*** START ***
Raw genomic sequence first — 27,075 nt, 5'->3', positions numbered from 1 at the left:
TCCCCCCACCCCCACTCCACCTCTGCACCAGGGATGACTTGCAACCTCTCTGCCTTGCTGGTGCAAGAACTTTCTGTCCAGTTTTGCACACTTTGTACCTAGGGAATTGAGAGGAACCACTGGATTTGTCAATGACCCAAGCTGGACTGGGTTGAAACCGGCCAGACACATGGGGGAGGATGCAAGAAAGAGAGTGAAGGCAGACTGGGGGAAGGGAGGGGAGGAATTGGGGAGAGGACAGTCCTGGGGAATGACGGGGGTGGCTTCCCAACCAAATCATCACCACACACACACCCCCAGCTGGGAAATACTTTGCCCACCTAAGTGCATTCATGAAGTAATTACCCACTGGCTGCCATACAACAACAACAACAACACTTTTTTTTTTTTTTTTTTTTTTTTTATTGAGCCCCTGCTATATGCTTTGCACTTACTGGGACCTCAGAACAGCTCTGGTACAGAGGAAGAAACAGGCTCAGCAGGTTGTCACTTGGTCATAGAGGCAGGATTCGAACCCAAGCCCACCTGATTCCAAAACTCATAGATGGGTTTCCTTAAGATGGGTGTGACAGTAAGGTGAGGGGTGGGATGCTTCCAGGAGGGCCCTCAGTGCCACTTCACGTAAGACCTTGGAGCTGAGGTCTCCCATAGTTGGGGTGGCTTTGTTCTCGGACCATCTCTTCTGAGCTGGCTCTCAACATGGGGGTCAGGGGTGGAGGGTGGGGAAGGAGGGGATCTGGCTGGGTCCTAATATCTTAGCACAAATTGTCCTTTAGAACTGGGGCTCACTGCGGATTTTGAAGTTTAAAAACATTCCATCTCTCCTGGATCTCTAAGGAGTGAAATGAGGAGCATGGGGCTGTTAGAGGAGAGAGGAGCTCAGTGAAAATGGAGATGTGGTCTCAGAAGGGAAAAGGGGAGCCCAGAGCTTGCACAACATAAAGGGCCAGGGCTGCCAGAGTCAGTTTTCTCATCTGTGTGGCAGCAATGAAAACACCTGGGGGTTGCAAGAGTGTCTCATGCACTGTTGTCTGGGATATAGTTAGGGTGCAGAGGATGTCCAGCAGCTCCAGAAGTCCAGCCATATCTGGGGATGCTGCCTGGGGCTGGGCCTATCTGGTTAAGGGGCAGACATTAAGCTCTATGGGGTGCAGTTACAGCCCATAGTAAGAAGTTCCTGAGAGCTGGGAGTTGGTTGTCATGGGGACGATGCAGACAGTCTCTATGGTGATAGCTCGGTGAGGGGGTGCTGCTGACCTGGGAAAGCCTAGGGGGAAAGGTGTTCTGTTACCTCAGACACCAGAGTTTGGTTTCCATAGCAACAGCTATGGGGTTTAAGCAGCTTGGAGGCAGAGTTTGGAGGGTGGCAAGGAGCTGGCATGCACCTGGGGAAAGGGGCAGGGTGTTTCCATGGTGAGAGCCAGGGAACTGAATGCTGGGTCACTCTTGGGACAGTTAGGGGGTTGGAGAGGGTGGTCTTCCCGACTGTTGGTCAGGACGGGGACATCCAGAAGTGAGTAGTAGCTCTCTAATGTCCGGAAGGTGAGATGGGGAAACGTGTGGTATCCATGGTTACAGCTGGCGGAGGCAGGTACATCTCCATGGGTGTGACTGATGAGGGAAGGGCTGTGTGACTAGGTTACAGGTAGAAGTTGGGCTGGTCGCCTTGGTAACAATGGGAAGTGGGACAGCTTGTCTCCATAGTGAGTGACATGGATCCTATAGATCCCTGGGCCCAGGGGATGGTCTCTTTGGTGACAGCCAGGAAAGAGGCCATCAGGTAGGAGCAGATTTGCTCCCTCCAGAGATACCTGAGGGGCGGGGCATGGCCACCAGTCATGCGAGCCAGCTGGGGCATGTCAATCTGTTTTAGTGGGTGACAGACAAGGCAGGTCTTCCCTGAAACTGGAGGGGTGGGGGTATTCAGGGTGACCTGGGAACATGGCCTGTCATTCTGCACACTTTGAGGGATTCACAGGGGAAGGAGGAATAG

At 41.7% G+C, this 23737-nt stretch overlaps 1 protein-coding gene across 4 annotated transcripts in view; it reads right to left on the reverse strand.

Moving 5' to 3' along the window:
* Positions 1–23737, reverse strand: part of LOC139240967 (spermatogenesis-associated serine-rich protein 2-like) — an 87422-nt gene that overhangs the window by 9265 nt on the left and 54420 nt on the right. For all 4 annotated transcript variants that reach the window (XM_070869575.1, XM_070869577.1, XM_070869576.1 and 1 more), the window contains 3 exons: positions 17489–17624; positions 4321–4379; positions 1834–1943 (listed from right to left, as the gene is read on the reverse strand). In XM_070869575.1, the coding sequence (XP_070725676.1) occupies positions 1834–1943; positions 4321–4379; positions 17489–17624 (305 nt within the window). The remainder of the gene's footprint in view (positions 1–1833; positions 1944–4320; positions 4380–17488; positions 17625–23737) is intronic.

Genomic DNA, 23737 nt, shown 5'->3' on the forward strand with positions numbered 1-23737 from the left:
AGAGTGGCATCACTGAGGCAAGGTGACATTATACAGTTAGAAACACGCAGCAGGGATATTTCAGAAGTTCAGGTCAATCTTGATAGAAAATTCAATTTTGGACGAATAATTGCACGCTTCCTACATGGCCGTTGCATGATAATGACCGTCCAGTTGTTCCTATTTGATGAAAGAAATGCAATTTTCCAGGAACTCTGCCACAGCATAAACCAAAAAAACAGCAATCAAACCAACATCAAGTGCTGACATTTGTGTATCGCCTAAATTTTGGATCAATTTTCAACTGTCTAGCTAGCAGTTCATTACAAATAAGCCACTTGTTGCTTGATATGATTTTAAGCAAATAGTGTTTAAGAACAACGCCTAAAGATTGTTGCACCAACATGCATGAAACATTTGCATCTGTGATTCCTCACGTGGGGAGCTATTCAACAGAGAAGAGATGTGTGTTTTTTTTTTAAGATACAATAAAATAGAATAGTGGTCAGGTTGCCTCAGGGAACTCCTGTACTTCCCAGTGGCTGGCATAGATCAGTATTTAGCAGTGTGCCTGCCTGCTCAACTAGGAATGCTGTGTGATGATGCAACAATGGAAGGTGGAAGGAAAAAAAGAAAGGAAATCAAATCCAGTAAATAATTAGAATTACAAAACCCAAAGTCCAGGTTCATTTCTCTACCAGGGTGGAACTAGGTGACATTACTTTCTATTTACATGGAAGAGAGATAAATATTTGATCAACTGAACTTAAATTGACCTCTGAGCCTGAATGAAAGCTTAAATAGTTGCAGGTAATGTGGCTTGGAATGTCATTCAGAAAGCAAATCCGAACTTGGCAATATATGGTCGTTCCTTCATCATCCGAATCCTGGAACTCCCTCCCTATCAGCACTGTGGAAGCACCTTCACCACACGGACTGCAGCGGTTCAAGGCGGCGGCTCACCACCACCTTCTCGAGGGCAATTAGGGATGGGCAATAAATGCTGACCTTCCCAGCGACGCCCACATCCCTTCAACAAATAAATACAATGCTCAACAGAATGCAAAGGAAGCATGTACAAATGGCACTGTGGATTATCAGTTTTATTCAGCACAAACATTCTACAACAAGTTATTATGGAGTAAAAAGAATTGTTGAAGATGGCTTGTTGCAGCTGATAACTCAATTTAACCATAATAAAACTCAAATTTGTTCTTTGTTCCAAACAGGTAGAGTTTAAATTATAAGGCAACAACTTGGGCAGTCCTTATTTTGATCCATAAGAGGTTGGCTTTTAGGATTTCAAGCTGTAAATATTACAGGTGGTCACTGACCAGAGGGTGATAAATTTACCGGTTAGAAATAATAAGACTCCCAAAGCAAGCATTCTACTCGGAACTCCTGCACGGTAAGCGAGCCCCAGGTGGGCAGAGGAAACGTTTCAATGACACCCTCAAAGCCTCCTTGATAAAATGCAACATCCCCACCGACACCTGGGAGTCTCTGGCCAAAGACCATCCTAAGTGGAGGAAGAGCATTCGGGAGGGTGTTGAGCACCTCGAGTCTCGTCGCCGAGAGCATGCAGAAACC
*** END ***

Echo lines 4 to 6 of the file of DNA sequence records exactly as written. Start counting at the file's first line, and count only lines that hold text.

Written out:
Moving 5' to 3' along the window:
* Positions 1–23737, reverse strand: part of LOC139240967 (spermatogenesis-associated serine-rich protein 2-like) — an 87422-nt gene that overhangs the window by 9265 nt on the left and 54420 nt on the right. For all 4 annotated transcript variants that reach the window (XM_070869575.1, XM_070869577.1, XM_070869576.1 and 1 more), the window contains 3 exons: positions 17489–17624; positions 4321–4379; positions 1834–1943 (listed from right to left, as the gene is read on the reverse strand). In XM_070869575.1, the coding sequence (XP_070725676.1) occupies positions 1834–1943; positions 4321–4379; positions 17489–17624 (305 nt within the window). The remainder of the gene's footprint in view (positions 1–1833; positions 1944–4320; positions 4380–17488; positions 17625–23737) is intronic.

Genomic DNA, 23737 nt, shown 5'->3' on the forward strand with positions numbered 1-23737 from the left: